Reviewed by Sep 30, 2020| Updated on
Trade is a fundamental economic concept involving the purchase and sale of goods and services, with compensation paid to a seller by a purchaser or the exchange of goods or services between parties. Trade can take place in a producer-consumer economy.
International trade allows countries to expand markets for goods and services that might not have been available to them otherwise. That's why an American consumer can choose between a Japanese, German, or American car. As a result of international trade, there is greater competition on the market and hence more competitive prices, taking the consumer home to a cheaper product.
Trade refers widely to transactions that range in complexity from the exchange of baseball cards between collectors to multinational policies that establish protocols between countries for imports and exports. Trading is supported through three main types of exchanges, irrespective of the complexity of the transaction.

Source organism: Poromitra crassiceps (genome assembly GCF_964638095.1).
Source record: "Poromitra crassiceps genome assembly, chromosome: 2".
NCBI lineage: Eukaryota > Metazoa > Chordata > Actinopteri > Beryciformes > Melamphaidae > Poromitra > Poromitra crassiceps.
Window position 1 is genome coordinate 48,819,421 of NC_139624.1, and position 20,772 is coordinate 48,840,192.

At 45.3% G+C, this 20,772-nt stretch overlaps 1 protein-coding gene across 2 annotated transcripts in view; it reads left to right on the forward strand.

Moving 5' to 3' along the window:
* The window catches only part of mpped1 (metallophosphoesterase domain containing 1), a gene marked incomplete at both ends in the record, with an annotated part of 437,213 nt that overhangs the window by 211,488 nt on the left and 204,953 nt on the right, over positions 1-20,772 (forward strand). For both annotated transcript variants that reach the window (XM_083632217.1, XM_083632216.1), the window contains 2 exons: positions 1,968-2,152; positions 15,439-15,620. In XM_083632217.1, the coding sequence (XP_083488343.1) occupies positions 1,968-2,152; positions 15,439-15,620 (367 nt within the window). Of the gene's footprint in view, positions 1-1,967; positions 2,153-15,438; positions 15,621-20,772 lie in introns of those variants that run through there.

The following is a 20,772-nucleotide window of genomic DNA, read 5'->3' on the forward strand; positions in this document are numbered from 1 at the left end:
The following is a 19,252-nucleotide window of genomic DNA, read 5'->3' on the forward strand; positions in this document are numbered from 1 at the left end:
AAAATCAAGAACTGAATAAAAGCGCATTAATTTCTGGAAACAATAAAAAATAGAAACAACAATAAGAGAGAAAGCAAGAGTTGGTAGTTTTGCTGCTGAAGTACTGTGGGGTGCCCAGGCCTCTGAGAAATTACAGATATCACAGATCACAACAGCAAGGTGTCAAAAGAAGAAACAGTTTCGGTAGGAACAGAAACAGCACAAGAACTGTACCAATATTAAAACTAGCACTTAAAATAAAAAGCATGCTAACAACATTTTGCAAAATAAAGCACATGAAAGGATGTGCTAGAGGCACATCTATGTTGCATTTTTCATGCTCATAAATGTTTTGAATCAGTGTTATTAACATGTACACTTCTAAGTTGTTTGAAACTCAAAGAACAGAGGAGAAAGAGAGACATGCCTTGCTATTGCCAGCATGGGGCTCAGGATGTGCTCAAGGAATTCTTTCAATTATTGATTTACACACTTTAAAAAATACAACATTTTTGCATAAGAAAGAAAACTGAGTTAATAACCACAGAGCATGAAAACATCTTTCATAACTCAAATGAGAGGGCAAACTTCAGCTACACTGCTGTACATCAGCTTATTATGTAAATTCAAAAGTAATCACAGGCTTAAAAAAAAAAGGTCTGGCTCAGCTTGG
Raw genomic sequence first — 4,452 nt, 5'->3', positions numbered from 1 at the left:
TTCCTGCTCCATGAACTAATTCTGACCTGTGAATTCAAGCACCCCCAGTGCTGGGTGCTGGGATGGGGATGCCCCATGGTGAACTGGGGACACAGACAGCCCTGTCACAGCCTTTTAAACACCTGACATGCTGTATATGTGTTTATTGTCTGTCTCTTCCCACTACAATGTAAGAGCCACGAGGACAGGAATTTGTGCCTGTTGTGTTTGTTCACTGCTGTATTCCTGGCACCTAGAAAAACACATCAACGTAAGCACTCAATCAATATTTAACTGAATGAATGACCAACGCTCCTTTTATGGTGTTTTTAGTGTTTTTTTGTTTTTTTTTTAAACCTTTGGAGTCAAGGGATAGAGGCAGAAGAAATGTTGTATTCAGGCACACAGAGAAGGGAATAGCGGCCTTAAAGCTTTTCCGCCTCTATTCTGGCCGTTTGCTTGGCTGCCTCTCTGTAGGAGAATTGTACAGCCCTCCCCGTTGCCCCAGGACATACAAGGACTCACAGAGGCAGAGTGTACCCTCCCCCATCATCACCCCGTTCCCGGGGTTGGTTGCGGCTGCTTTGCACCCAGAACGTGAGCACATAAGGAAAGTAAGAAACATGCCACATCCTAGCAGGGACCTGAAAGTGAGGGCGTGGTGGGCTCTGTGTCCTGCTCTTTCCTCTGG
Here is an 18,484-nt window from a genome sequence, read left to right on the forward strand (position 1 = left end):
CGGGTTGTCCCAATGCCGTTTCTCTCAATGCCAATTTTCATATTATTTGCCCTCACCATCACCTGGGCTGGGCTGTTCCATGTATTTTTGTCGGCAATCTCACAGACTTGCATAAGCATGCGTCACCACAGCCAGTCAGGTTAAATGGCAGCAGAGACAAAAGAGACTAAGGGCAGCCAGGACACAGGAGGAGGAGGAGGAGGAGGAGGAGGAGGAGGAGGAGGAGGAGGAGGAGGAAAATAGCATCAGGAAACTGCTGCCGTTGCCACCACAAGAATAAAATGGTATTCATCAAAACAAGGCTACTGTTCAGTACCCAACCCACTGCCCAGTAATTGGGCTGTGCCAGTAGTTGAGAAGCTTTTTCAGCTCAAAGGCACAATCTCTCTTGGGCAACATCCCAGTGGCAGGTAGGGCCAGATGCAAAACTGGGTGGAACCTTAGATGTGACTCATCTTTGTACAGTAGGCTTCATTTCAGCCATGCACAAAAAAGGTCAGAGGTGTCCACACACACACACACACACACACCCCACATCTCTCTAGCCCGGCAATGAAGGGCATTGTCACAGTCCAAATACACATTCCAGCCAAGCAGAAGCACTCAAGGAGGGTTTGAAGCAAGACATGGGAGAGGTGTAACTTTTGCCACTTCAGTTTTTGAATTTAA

Global trade between nations makes it possible for consumers and countries to be exposed to goods and services that are not available in their own countries. Food, clothing, spare parts, oil, jewellery, wine, stocks, currencies, and water can be found on the global market. There is also trading of services: tourism, finance, accounting, and transportation.
An export is a product sold on the global market, and an import is a product purchased from the global market. In the balance of payments, imports and exports are accounted for in the current account of a country.
Money, which also acts as an account unit and a value store, is the most popular exchange medium, offering a variety of ways to transfer funds between buyers and sellers, including cash, account transfers, and credit cards. Money's attribute as a store of value also ensures that future purchases of equivalent value can be made using funds received by sellers as payment for goods or services.